Georgia’s number one foreign policy challenge has been managing its relationship with Russia. While there are practical reasons for Georgia to cultivate its relationship with its powerful neighbor to the north, most Georgians prefer a pro-Western orientation. When given an opportunity to choose its political preferences after the collapse of the Soviet Union, Georgia refused to join the CIS for a full two years. In 2002, Shevardnadze formulated a foreign policy concept according to which Russia and the U. S.were both “strategic partners” of Georgia.
Nonetheless, Shevardnadze found himself with good personal reasons to lean towards Russia. Russia decisively came to his rescue twice—once in July1993, when Sukhumi fell to Abkhaz forces and he was evacuated on board a Russian ship, and again in November 1993, when Russian troops put down a Zviadist rebellion in Megrelia.
Georgia subsequently joined the CIS in October 1993, and signed an agreement allowing Russia to keep its four military bases in Georgia, use Georgian ports and airfields, and station guards on Georgia’s southern border. The Georgian parliament refused to ratify the base agreement, however. By the late 1990s, Shevardnadze began to seek greater security cooperation with Western states and the removal of Russia’s military bases. At the 1999 OSCE Istanbul Summit, Russia committed itself to removing twob ases, near Tbilisi and in Abkhazia. The first base was subsequently closed.
Reasons for Georgia-Russia tensions
Georgians resent the support Russia has given to the Osset and Abkhaz secessionists, whom they see as pawns in Russia’s imperialistdesigns.
The conflict in Chechnya also aggravated Russian-Georgian relations. Russia accused Georgia of allowing Chechen fighters to move freely across its mountain border with Chechnya. The Georgian government insisted that the7,000 Chechens in Georgia were non-combatant refugees, and refused to allow Russia to deploy troops on the Georgian side of the border. Russian aircraft bombed the Pankisi Gorge area in 2001. Shevardnadze reacted by sending in2,500 Georgian troops to restore control over Pankisi. By the end of 2002, under Russian pressure, Georgia closed Chechen leader Maskhadov’s office in Tbilisi.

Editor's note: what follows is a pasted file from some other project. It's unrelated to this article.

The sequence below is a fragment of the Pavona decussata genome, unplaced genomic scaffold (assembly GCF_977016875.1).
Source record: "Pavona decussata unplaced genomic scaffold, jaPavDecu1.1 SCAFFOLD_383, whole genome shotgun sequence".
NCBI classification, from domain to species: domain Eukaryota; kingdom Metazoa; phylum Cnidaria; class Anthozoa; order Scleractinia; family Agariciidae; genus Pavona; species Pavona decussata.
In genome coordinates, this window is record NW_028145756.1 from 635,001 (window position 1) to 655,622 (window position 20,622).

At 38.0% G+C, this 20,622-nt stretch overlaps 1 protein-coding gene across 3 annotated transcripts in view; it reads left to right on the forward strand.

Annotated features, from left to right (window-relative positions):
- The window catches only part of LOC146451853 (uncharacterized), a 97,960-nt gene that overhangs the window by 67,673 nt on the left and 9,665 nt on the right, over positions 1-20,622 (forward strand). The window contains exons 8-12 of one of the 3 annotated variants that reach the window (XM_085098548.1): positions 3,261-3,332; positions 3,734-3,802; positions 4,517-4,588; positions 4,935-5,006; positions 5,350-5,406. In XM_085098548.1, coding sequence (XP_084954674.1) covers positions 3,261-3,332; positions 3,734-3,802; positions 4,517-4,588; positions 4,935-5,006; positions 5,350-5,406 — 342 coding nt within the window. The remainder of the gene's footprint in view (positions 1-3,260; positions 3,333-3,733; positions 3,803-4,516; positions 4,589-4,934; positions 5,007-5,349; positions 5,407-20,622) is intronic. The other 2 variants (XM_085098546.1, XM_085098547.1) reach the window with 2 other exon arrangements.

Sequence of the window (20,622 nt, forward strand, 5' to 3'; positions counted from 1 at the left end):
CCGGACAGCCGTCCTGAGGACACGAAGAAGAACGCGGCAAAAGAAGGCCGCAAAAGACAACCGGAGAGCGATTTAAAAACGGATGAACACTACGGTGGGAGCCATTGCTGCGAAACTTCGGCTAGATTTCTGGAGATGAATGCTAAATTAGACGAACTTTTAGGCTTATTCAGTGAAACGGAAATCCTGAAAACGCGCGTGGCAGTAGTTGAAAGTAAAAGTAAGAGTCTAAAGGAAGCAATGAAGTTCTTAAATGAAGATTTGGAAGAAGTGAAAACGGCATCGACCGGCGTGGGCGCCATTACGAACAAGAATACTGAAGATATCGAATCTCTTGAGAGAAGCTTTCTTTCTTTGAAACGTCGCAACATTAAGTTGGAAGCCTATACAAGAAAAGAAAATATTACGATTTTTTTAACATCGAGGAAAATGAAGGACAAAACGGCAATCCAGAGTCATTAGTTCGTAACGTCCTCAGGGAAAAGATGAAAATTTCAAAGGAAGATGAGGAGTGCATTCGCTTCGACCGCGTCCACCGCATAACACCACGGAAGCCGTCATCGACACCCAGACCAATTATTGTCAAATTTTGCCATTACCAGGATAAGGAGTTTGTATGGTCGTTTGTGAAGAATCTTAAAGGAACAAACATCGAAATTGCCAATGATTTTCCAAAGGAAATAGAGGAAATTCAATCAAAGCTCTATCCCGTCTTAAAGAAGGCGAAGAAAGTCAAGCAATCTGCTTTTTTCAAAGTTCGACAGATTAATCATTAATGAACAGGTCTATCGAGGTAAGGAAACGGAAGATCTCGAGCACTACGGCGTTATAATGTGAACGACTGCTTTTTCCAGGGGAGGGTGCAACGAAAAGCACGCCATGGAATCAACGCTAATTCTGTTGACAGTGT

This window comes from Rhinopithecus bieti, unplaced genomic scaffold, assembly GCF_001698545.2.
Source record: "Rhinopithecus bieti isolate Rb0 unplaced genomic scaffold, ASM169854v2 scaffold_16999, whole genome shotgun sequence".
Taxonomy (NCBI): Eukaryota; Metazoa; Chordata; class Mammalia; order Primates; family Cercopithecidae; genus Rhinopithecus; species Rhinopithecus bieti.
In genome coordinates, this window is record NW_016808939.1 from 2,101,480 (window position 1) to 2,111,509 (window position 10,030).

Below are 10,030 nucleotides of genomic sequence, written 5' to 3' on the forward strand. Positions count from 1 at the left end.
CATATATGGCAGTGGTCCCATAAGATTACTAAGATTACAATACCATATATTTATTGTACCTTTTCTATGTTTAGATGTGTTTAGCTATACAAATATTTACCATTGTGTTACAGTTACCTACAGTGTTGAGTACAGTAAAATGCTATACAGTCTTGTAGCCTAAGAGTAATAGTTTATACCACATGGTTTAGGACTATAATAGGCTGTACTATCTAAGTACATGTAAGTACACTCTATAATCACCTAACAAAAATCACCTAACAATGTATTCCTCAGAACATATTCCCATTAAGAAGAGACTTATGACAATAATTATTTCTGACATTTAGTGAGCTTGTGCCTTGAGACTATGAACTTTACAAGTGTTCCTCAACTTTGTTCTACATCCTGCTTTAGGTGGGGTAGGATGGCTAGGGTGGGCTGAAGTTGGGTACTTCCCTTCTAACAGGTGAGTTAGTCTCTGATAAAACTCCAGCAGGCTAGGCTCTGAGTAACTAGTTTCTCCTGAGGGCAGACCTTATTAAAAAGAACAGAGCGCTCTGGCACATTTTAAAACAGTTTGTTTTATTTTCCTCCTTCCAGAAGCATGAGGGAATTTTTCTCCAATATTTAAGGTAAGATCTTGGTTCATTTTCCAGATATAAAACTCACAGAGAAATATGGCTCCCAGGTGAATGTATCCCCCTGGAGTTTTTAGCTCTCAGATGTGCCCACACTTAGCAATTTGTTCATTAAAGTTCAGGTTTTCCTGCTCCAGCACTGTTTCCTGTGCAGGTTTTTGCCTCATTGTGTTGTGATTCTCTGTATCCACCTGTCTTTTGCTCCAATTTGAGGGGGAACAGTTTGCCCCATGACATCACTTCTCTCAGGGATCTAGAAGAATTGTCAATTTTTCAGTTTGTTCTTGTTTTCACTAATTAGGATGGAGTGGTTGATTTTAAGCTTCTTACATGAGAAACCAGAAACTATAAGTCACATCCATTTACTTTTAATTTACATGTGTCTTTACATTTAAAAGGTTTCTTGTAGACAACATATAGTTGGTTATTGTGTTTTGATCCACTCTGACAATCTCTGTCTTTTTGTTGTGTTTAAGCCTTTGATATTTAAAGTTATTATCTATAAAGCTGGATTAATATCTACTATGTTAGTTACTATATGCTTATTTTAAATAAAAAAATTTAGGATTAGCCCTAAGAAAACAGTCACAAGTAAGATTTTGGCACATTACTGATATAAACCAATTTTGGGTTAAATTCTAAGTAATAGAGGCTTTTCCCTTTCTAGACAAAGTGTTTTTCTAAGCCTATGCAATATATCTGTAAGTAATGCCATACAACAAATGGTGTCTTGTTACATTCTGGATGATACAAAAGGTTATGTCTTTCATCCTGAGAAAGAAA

OSCE border monitoring mission short-lived
In December 1999, the OSCE expanded the mandate of the OSCE Mission to Georgia to include monitoring and reporting on movement across the82-kilometer mountainous border between Georgia and the Chechen Republic of the Russian Federation. In December 2001, the OSCE expanded the operation to include the border between Georgia and the Ingush Republic to the west of Chechnya.
But in December 2004 Russia asserted at the OSCE Ministerial in Sofia that the mandate of the border patrol mission had been fulfilled. Over the strong objections of Georgia, the U. S., and other countries, Russia refused to accept an extension of the mission’s monitoring mandate.
OSCE border monitors observe activity on the Chechen-Georgian border on a mountain ridge, summer 2000.(OSCE)
Russia opposed suggestions that the European Union deploy monitors to replace the closed OSCE monitoring mission.
After the Rose Revolution